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Assessing the U.S. Climate in October 2021

Sixth-warmest October on record; Category 5 atmospheric river dropped record precipitation on portions of California

Conveyor belts of Pacific moisture, defined as atmospheric rivers, impacted much of the central West Coast from October 19-26. On October 24, a Category 5 (exceptional) atmospheric river event brought record rainfall to parts of central California. The heavy rain near wildfire burn scars triggered multiple landslides, yet helped partially snuff out the wildfire season and lessened the drought severity across this portion of the West.

For October, the average contiguous U.S. temperature was 57.0°F, 2.9°F above the 20th-century average. This ranked sixth warmest in the 127-year period of record. For the year-to-date, the contiguous U.S. average temperature was also 57.0°F, 2.0°F above average, and ranked ninth warmest in the January-October record.

The October precipitation total for the contiguous U.S. was 3.11 inches, 0.95 inch above  average, and ranked ninth wettest in the historical record. For the year-to-date, the contiguous U.S. precipitation total was 26.74 inches, 1.38 inches above average, and ranked in the wettest third of the January-October record.

This monthly summary from NOAA National Centers for Environmental Information is part of the suite of climate services NOAA provides to government, business, academia, and the public to support informed decision-making.

October 

Temperature

  • Temperatures were above average from the Rocky Mountains to the East Coast. Ohio and Maryland ranked warmest on record for October while PennsylvaniaDelawareNew JerseyMassachusettsRhode Island and Maine each ranked second warmest. Temperatures were below average across portions of the West Coast and Southwest.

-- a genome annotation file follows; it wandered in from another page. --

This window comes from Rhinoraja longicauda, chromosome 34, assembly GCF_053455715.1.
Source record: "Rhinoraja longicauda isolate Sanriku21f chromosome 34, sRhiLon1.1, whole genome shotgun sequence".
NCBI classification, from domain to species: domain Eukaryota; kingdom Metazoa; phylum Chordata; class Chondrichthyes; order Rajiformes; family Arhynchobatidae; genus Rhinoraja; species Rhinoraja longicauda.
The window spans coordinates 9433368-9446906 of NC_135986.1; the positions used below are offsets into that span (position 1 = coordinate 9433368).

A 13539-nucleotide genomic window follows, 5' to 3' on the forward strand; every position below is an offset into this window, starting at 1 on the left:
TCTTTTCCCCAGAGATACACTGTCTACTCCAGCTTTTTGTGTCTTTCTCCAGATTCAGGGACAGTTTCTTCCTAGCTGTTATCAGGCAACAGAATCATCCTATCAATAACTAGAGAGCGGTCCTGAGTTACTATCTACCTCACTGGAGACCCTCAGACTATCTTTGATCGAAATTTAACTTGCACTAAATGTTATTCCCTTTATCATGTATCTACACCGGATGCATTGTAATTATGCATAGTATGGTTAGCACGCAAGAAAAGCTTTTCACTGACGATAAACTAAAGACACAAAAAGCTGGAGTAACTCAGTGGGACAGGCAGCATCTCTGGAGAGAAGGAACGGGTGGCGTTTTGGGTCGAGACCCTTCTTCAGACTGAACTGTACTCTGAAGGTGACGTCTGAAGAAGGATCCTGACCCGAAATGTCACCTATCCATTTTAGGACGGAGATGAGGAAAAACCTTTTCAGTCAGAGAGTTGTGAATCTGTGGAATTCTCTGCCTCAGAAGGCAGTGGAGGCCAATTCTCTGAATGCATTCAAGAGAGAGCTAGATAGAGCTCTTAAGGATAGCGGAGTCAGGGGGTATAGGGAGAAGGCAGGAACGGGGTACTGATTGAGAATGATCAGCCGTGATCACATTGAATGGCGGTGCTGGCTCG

• Alaska ranked in the middle third of the October record with a statewide average temperature of 28.0°F, 2.5°F above the long-term average. Temperatures were above average across portions of the Alaskan Interior and North Slope and slightly below average across the Panhandle. Despite the year-to-year downward trend in October sea ice extent, the average Chukchi Sea ice extent during October was the highest seen since 2001.

Precipitation

  • Precipitation was above average across parts of the West, Plains, Great Lakes, Midwest, Southeast and Northeast. California and Illinois ranked fourth wettest on record for October. Precipitation was below average across portions of the Southwest, central Rockies and western Great Lakes.
    • Multiple atmospheric river (AR) events occurred from October 19-26. The AR Category 5 event on October 24 brought record rainfall to portions of central California. Sacramento, Blue Canyon and Santa Rosa each reported their wettest 24-hour period on record during this event. Heavy mountain snowfall made travel through passes nearly impossible.
    • While the AR events were impacting the West Coast, the East Coast experienced an early fall Nor’easter. On October 26, high winds and heavy rainfall led to flash flooding and power outages from New Jersey to Massachusetts.
  • Alaska’s statewide average of 4.50 inches of precipitation in October was 0.11 inch above the long-term average and ranked in the middle one-third of the 97-year record. A late-month atmospheric river event transported ample amounts of moisture into south-central Alaska. Alyeska reported its wettest single day and 3-day period on record with 9.53 inches and 15.05 inches of precipitation, respectively. Portage Glacier Visitors Center received nearly 20 inches of rain during the last three days of October with accumulations continuing into early November.